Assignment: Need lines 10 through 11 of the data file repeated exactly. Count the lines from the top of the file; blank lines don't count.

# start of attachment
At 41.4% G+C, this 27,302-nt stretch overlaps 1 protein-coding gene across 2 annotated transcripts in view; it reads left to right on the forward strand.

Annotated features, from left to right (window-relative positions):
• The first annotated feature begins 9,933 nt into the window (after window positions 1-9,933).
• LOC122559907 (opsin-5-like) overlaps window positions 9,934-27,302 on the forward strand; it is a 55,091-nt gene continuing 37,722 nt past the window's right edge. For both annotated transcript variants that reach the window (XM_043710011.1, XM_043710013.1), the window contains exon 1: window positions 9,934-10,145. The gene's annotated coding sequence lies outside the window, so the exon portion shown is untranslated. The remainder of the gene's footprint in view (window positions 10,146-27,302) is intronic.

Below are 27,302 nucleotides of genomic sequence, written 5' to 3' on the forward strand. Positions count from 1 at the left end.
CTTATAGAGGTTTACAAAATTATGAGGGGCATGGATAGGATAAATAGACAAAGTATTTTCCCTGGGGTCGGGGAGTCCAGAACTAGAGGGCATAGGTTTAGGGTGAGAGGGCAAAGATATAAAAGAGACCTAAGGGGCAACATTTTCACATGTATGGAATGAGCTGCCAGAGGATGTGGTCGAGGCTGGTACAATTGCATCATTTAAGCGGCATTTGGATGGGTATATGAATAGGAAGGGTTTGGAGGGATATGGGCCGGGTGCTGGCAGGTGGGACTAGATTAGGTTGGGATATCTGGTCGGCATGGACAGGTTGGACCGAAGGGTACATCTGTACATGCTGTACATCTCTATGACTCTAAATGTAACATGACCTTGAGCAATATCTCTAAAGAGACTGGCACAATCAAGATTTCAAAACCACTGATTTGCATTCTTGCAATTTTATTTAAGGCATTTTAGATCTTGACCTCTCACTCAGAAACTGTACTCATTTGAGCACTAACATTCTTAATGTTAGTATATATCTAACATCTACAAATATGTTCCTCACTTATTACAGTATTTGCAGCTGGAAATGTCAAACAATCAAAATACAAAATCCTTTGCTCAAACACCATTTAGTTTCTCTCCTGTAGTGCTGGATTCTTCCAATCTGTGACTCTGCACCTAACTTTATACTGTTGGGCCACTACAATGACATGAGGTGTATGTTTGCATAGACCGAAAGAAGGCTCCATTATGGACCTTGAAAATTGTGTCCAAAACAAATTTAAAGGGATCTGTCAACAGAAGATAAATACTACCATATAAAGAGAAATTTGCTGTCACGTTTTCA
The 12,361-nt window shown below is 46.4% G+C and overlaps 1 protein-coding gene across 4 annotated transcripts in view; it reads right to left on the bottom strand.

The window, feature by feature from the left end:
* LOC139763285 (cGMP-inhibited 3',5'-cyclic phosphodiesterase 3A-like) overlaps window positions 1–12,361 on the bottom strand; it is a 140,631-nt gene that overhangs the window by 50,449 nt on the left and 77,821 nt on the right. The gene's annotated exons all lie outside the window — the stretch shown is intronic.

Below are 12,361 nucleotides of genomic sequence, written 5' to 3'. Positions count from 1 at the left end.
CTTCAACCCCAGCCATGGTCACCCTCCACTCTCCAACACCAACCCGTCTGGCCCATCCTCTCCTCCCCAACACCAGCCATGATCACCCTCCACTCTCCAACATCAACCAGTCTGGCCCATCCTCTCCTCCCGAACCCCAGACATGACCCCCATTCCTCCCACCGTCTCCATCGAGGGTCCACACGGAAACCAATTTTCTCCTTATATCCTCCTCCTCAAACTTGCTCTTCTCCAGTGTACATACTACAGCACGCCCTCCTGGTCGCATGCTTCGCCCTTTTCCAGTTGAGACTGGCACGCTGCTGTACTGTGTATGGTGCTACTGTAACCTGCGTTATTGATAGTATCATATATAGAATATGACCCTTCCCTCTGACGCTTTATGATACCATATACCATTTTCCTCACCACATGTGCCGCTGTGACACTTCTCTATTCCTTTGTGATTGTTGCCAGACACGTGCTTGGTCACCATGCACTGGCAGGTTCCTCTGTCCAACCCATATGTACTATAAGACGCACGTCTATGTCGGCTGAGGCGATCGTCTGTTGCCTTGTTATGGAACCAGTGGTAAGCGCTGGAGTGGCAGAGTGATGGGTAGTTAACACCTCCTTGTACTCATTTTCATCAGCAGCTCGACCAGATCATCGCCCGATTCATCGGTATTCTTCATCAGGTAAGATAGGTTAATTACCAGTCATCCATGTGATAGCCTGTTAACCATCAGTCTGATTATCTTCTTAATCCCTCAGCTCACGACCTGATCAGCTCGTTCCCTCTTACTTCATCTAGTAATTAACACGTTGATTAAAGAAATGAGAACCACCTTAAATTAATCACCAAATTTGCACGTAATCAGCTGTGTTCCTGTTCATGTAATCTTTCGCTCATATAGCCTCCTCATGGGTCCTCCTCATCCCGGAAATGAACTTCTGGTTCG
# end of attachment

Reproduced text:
Below are 12,361 nucleotides of genomic sequence, written 5' to 3'. Positions count from 1 at the left end.
CTTCAACCCCAGCCATGGTCACCCTCCACTCTCCAACACCAACCCGTCTGGCCCATCCTCTCCTCCCCAACACCAGCCATGATCACCCTCCACTCTCCAACATCAACCAGTCTGGCCCATCCTCTCCTCCCGAACCCCAGACATGACCCCCATTCCTCCCACCGTCTCCATCGAGGGTCCACACGGAAACCAATTTTCTCCTTATATCCTCCTCCTCAAACTTGCTCTTCTCCAGTGTACATACTACAGCACGCCCTCCTGGTCGCATGCTTCGCCCTTTTCCAGTTGAGACTGGCACGCTGCTGTACTGTGTATGGTGCTACTGTAACCTGCGTTATTGATAGTATCATATATAGAATATGACCCTTCCCTCTGACGCTTTATGATACCATATACCATTTTCCTCACCACATGTGCCGCTGTGACACTTCTCTATTCCTTTGTGATTGTTGCCAGACACGTGCTTGGTCACCATGCACTGGCAGGTTCCTCTGTCCAACCCATATGTACTATAAGACGCACGTCTATGTCGGCTGAGGCGATCGTCTGTTGCCTTGTTATGGAACCAGTGGTAAGCGCTGGAGTGGCAGAGTGATGGGTAGTTAACACCTCCTTGTACTCATTTTCATCAGCAGCTCGACCAGATCATCGCCCGATTCATCGGTATTCTTCATCAGGTAAGATAGGTTAATTACCAGTCATCCATGTGATAGCCTGTTAACCATCAGTCTGATTATCTTCTTAATCCCTCAGCTCACGACCTGATCAGCTCGTTCCCTCTTACTTCATCTAGTAATTAACACGTTGATTAAAGAAATGAGAACCACCTTAAATTAATCACCAAATTTGCACGTAATCAGCTGTGTTCCTGTTCATGTAATCTTTCGCTCATATAGCCTCCTCATGGGTCCTCCTCATCCCGGAAATGAACTTCTGGTTCG